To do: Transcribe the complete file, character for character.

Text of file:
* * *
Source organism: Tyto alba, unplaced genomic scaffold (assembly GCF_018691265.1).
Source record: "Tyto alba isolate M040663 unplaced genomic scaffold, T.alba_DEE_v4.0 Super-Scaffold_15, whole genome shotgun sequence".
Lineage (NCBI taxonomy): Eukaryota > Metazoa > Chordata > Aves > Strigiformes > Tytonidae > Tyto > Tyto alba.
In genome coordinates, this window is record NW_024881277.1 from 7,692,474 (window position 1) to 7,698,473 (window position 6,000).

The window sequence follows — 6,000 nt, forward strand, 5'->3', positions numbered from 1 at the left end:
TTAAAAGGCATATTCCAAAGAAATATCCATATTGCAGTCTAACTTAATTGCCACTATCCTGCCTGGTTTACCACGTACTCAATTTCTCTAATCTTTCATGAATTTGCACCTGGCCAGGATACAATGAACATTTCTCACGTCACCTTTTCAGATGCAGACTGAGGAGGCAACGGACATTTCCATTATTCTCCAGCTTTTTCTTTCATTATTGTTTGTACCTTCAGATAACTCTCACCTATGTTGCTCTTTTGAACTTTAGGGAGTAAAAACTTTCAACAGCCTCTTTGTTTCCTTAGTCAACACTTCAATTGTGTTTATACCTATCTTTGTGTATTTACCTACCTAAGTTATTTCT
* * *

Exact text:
Source organism: Tyto alba, unplaced genomic scaffold (assembly GCF_018691265.1).
Source record: "Tyto alba isolate M040663 unplaced genomic scaffold, T.alba_DEE_v4.0 Super-Scaffold_15, whole genome shotgun sequence".
Lineage (NCBI taxonomy): Eukaryota > Metazoa > Chordata > Aves > Strigiformes > Tytonidae > Tyto > Tyto alba.
In genome coordinates, this window is record NW_024881277.1 from 7,692,474 (window position 1) to 7,698,473 (window position 6,000).

The window sequence follows — 6,000 nt, forward strand, 5'->3', positions numbered from 1 at the left end:
TTAAAAGGCATATTCCAAAGAAATATCCATATTGCAGTCTAACTTAATTGCCACTATCCTGCCTGGTTTACCACGTACTCAATTTCTCTAATCTTTCATGAATTTGCACCTGGCCAGGATACAATGAACATTTCTCACGTCACCTTTTCAGATGCAGACTGAGGAGGCAACGGACATTTCCATTATTCTCCAGCTTTTTCTTTCATTATTGTTTGTACCTTCAGATAACTCTCACCTATGTTGCTCTTTTGAACTTTAGGGAGTAAAAACTTTCAACAGCCTCTTTGTTTCCTTAGTCAACACTTCAATTGTGTTTATACCTATCTTTGTGTATTTACCTACCTAAGTTATTTCT